Visit Fairs and Festivals website to find fairs and festivals near you! There are so many different types of fairs and festivals that there is sure to be one in your area that would interest you. Music, fun foods, rides, and petting zoos are just some of the many activities at fairs and festivals that may interest your child. Encourage your child to make their own purchases and interact with the various activities.
24. Wash the cars and bikes.
Washing the cars, trucks and bikes is a perfect way to have hands on with experience with the different areas of a vehicle and compare the similarities and differences.
25. Watch a parade.
Many towns and cities have parades during the summer. Parades can be fun for students who are blind or visually impaired. Your child may need to be provided with auditory descriptions.
26. Watch fireworks.
Although a fireworks show can be frightening for a child with no vision or is auditorily defensive, it can be a fun and enjoyable activity for many children including those with visual impairments.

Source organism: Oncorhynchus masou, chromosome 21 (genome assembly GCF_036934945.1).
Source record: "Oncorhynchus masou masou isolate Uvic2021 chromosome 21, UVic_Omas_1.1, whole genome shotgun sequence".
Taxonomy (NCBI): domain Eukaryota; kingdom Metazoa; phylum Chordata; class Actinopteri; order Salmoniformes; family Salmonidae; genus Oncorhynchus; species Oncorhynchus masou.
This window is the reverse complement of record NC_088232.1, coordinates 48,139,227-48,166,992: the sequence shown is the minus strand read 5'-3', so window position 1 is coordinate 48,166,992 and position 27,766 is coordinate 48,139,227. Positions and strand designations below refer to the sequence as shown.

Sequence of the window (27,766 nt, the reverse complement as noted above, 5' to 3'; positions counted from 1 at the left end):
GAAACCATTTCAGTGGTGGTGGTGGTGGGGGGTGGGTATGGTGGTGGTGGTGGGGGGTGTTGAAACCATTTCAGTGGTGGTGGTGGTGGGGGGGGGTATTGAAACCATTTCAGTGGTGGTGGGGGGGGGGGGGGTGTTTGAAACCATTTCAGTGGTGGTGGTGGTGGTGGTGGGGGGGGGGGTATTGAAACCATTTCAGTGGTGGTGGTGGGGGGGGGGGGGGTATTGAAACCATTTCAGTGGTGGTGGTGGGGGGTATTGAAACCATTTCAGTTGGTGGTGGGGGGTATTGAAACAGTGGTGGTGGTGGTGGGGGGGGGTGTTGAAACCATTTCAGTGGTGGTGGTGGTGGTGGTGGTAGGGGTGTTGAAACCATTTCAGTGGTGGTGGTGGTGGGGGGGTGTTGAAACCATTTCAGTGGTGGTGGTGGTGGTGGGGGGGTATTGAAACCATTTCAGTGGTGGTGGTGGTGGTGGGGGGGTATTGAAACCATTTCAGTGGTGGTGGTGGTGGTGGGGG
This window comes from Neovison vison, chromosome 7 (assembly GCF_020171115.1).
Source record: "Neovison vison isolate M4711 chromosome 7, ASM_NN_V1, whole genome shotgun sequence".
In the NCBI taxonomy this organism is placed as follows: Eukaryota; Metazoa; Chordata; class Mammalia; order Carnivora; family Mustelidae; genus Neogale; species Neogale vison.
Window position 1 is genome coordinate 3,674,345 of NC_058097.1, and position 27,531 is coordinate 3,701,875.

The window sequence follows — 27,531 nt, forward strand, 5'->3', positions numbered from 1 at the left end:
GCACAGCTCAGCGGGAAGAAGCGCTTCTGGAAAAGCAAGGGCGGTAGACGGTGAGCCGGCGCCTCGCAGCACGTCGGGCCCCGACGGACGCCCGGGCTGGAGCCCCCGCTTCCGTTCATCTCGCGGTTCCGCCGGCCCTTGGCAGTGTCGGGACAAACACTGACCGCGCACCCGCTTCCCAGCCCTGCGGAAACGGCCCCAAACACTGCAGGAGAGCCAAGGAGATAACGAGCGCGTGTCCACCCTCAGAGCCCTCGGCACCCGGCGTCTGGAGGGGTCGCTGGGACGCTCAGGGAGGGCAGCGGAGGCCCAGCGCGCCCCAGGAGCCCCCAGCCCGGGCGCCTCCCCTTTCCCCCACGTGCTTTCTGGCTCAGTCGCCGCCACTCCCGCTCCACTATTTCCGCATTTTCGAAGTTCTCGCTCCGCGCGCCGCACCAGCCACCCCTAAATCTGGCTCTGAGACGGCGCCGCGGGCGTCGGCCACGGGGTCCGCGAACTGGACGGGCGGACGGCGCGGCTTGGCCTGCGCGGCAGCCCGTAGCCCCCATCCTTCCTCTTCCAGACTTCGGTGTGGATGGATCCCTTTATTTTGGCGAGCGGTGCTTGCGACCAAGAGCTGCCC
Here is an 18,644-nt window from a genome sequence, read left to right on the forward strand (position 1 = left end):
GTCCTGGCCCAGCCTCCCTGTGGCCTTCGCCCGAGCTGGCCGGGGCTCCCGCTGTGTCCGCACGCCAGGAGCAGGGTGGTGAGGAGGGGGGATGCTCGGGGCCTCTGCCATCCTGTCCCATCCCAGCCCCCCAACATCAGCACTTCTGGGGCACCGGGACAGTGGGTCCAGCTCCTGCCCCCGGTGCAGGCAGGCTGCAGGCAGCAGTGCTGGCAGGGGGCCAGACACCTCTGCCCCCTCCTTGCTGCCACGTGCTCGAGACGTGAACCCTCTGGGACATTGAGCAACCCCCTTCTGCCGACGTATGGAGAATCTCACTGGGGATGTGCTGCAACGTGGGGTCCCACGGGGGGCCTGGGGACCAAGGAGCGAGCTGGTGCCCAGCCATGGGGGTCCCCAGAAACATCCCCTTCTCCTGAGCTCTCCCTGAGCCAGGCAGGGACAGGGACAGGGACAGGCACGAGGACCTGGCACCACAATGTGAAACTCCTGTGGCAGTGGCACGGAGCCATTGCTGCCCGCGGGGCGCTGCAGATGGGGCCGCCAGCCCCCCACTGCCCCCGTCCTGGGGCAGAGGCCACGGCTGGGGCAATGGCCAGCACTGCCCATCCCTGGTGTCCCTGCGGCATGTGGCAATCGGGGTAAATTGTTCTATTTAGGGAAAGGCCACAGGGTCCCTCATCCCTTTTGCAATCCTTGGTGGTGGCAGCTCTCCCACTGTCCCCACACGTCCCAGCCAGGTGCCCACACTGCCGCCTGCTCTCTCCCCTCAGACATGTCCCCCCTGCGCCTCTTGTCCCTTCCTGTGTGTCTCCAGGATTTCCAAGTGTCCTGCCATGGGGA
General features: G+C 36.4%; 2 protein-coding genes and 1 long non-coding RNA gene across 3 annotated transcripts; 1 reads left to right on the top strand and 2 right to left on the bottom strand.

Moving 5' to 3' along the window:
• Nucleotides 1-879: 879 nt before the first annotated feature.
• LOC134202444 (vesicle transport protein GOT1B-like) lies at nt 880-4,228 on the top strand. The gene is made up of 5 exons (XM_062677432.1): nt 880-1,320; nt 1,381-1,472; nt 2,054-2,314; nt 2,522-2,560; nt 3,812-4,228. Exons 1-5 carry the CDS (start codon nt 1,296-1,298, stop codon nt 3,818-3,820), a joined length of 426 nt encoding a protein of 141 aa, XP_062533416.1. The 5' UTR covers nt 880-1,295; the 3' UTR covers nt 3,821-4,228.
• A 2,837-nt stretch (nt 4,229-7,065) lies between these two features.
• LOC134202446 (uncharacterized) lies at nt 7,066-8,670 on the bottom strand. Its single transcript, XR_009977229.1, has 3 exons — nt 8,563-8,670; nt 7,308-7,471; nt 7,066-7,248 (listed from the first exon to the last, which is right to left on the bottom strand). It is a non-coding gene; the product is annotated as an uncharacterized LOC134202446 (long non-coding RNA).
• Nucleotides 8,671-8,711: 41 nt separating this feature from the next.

27. Go horseback riding.
When provided with assistance, horseback riding is a fun activity for children of all ages. Many areas also offer therapeutic horseback riding, called hippo-therapy. Riding a horse allows the child to feel a normal walking gait, particularly if the child is unable to observe the posture of others.
28. Go for a bike ride on tandem bikes.
Although some students with low vision can still safely ride a bike, it may not be a safe hobby or sporting activity for students who are blind or have limited vision. This doesn't mean that riding a bike can not be accessible. Some parks offer tandem or surrey rentals. If your child loves the experience, you may consider purchasing one of your own!
29. Go to a sporting event.
If your child uses a monocular or binocular, encourage them to bring it along and use it to scan, track and visually spot and identify the scores on the scoreboard. It can also be used to view choices on the menus of the concession stands. For children with limited or no vision, provide audio descriptions of the game and activities.